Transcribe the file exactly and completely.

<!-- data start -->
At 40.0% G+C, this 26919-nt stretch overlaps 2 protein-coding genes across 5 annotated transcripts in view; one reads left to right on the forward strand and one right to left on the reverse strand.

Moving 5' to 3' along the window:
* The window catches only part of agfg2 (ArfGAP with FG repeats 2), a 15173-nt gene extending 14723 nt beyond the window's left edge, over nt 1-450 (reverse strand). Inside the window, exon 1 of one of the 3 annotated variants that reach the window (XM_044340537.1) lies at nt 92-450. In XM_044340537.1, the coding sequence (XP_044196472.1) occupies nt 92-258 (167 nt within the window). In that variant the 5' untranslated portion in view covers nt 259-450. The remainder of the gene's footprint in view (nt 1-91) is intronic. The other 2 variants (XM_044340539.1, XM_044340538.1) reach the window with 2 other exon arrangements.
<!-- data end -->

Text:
At 40.0% G+C, this 26919-nt stretch overlaps 2 protein-coding genes across 5 annotated transcripts in view; one reads left to right on the forward strand and one right to left on the reverse strand.

Moving 5' to 3' along the window:
* The window catches only part of agfg2 (ArfGAP with FG repeats 2), a 15173-nt gene extending 14723 nt beyond the window's left edge, over nt 1-450 (reverse strand). Inside the window, exon 1 of one of the 3 annotated variants that reach the window (XM_044340537.1) lies at nt 92-450. In XM_044340537.1, the coding sequence (XP_044196472.1) occupies nt 92-258 (167 nt within the window). In that variant the 5' untranslated portion in view covers nt 259-450. The remainder of the gene's footprint in view (nt 1-91) is intronic. The other 2 variants (XM_044340539.1, XM_044340538.1) reach the window with 2 other exon arrangements.